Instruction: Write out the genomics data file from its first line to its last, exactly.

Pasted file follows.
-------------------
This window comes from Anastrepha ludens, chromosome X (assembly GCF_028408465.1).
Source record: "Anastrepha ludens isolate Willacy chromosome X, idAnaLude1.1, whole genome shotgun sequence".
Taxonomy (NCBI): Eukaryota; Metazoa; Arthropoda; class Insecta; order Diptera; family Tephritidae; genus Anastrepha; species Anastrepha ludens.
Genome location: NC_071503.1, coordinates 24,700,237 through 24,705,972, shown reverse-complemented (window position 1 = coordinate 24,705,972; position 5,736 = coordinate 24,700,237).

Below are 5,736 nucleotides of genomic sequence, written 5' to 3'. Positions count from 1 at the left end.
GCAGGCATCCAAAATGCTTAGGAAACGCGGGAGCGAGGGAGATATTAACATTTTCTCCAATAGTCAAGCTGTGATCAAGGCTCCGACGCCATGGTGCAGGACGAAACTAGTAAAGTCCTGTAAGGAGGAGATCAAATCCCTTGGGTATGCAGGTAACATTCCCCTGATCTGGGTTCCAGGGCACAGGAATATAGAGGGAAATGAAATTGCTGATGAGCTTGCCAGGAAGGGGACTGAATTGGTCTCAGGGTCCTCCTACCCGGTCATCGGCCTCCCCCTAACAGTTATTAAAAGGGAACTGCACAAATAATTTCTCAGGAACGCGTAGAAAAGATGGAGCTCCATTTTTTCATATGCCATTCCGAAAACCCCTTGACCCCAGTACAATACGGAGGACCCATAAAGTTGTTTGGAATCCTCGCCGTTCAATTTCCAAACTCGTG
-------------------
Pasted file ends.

This window comes from Anastrepha ludens, chromosome X (assembly GCF_028408465.1).
Source record: "Anastrepha ludens isolate Willacy chromosome X, idAnaLude1.1, whole genome shotgun sequence".
Taxonomy (NCBI): Eukaryota; Metazoa; Arthropoda; class Insecta; order Diptera; family Tephritidae; genus Anastrepha; species Anastrepha ludens.
Genome location: NC_071503.1, coordinates 24,700,237 through 24,705,972, shown reverse-complemented (window position 1 = coordinate 24,705,972; position 5,736 = coordinate 24,700,237).

Below are 5,736 nucleotides of genomic sequence, written 5' to 3'. Positions count from 1 at the left end.
GCAGGCATCCAAAATGCTTAGGAAACGCGGGAGCGAGGGAGATATTAACATTTTCTCCAATAGTCAAGCTGTGATCAAGGCTCCGACGCCATGGTGCAGGACGAAACTAGTAAAGTCCTGTAAGGAGGAGATCAAATCCCTTGGGTATGCAGGTAACATTCCCCTGATCTGGGTTCCAGGGCACAGGAATATAGAGGGAAATGAAATTGCTGATGAGCTTGCCAGGAAGGGGACTGAATTGGTCTCAGGGTCCTCCTACCCGGTCATCGGCCTCCCCCTAACAGTTATTAAAAGGGAACTGCACAAATAATTTCTCAGGAACGCGTAGAAAAGATGGAGCTCCATTTTTTCATATGCCATTCCGAAAACCCCTTGACCCCAGTACAATACGGAGGACCCATAAAGTTGTTTGGAATCCTCGCCGTTCAATTTCCAAACTCGTG